As any successful business leader knows, the success of their business depends on the synergies that they create among their team members, and that dream teams are not built based on theory and concepts but through application and doing.
Creating a dream team for your business requires strategies that go beyond collecting information and writing the right job description.
Seminars, competency training, reading books and watching videos are all helpful but as the old adage goes “actions speak louder than words”. It’s true.
So being able to perform tasks in the controlled environment of a training room is not the same as applying them in the workplace in real life.
And environment is one of the key factors that influences your team’s ability to gel together and succeed.
In the 1980s crazy stories about team environments in Silicone Valley designed to create the most productive and creative thinking spaces were filmed and shown on the nightly news. As exciting and glamorous as these workplaces looked, the reality is that most modern businesses are unable to go to town with an Interior Designer and build sand pits in the tea-room.
The environment your team needs isn’t about wacky bright colored paint on the walls and a few bean bags. It’s about matching the needs of your team for the project they are focused on with a space furnished in a way that best matches that need.
There’s no point in having a clean and fancy office room if your team needs to be working in a workshop with an engine bay, or putting them somewhere with a coffee table and sofas when they need to be at drafting tables with great lighting.
With the right room and furnishings you can move on to considering beliefs and how to foster the right attitude.
People’s behaviour is mostly determined by their beliefs about themselves and their environment, so in fostering your staff to form a dream team means taking care to provide the right kind of environment that will encourage the type of team you want to have.
There are a whole range of dynamics to consider here, like guidelines or an example set by the leader on how people are to speak to each other in the team. Deciding on whether the team can further break down into smaller internal teams or not, whether there is a dress code, is there a hierarchy within the team, how responsibilities and accountabilities are managed and all those thousands of other human interactions that can cause friction.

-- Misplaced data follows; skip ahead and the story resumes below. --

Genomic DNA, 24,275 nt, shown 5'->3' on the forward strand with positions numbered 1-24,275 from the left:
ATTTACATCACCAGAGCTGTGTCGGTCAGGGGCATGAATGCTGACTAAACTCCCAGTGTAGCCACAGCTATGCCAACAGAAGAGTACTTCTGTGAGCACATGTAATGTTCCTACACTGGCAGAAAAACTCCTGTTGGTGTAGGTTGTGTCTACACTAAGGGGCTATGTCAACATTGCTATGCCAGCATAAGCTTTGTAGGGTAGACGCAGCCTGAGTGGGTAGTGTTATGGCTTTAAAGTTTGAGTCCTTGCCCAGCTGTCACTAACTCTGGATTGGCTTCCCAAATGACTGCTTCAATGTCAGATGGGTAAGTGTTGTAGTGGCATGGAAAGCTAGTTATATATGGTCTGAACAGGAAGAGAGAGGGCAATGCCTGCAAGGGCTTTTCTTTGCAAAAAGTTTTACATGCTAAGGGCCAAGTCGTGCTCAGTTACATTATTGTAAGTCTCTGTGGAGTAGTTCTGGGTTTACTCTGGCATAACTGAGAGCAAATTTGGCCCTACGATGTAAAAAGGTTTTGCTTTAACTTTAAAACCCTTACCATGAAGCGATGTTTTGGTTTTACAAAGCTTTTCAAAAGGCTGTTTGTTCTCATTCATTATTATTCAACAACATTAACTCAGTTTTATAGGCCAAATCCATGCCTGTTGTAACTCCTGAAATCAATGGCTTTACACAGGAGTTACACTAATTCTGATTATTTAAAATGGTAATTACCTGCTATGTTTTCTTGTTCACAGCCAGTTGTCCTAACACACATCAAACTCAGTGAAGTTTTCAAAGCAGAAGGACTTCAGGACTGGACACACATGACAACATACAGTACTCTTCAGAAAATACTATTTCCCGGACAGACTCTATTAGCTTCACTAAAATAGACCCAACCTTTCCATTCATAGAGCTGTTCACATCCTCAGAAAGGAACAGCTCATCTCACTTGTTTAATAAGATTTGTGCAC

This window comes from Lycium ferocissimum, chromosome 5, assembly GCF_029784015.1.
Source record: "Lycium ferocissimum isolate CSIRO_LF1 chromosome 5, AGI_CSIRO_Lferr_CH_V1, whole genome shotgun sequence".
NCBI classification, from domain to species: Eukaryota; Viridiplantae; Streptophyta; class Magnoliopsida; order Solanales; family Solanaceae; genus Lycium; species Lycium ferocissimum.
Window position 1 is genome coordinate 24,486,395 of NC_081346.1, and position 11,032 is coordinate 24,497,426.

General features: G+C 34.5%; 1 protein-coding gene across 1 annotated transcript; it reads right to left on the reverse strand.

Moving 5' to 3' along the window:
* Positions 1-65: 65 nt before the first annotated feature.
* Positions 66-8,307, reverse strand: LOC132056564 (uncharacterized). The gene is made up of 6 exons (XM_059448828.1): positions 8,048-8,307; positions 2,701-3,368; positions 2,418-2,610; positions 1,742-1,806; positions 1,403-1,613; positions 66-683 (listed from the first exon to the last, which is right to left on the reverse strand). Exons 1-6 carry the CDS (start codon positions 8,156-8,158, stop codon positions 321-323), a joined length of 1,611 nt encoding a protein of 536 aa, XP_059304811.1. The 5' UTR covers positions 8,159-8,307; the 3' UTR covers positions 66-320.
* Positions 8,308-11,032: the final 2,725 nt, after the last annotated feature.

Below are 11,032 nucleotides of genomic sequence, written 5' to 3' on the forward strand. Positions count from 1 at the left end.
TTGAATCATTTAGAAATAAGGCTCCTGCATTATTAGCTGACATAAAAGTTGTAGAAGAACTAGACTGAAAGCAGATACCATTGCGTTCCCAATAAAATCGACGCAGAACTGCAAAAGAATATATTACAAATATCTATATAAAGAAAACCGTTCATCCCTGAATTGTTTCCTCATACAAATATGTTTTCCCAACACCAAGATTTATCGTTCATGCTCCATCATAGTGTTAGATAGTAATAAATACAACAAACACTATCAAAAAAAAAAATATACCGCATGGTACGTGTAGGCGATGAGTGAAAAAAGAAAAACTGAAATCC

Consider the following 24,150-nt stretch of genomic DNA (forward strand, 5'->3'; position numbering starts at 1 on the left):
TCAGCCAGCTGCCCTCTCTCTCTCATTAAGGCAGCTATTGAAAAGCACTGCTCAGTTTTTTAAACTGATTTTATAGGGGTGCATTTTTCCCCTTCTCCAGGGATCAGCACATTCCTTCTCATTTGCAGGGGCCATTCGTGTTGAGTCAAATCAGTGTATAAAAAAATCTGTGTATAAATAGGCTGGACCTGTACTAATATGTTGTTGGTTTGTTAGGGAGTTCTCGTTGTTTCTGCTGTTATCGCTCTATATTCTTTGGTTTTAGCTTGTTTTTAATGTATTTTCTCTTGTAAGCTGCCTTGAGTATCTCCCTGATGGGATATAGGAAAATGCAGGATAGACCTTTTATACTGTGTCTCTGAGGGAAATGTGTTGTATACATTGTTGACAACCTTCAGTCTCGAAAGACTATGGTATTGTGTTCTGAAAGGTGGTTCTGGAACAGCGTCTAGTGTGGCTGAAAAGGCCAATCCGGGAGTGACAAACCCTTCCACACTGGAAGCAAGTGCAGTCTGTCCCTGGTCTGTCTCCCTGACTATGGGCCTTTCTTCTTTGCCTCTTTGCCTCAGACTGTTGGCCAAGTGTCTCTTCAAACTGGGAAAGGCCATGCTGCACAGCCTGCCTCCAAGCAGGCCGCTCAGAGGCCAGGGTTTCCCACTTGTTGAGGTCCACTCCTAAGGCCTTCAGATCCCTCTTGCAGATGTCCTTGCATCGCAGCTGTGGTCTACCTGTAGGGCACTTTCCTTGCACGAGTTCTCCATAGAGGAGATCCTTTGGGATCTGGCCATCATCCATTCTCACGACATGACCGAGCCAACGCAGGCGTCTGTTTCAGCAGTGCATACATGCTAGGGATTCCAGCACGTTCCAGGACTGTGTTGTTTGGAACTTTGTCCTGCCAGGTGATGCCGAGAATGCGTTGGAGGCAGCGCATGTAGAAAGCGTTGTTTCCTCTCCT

Ideally you want every single individual within your team to have respect for themselves and for each and every other member of the team if you want to have any hope of building a dream team.
Not only do team members need to feel respected for their skills, they will also want to have a sense that they can contribute to the team environment without fear of negative repercussions, judgement or any other form of discrimination… and do it each and everyday.
Achieving this means giving your team the right equipment, authority, and policies to be effective, efficient and able to expand. They need to feel sure that they have all the parameters and metrics that their efforts are to be assessed against up front so that they can guide themselves into creating successful results over and over again.
The one most sure way of cutting down the confidence of your team is to, at the final assessment phase of their project, pull out a whole new set of benchmarks that you assess their results against that they will never be able to pass. Not only will they think that they have been treated unfairly, it’s likely to create divisions within the team to the extent that they will no longer be able to work together again as an effective unit.
So if you’ve already got a team in the early forming stages, ask them if they think there are factors in their environment which could be improved to help them be more efficient, productive or happy.
Then facilitate the change needed in the environment to make it happen and ensure that you keep your communication with the team and within the team open, unemotional and honest to foster trust and results.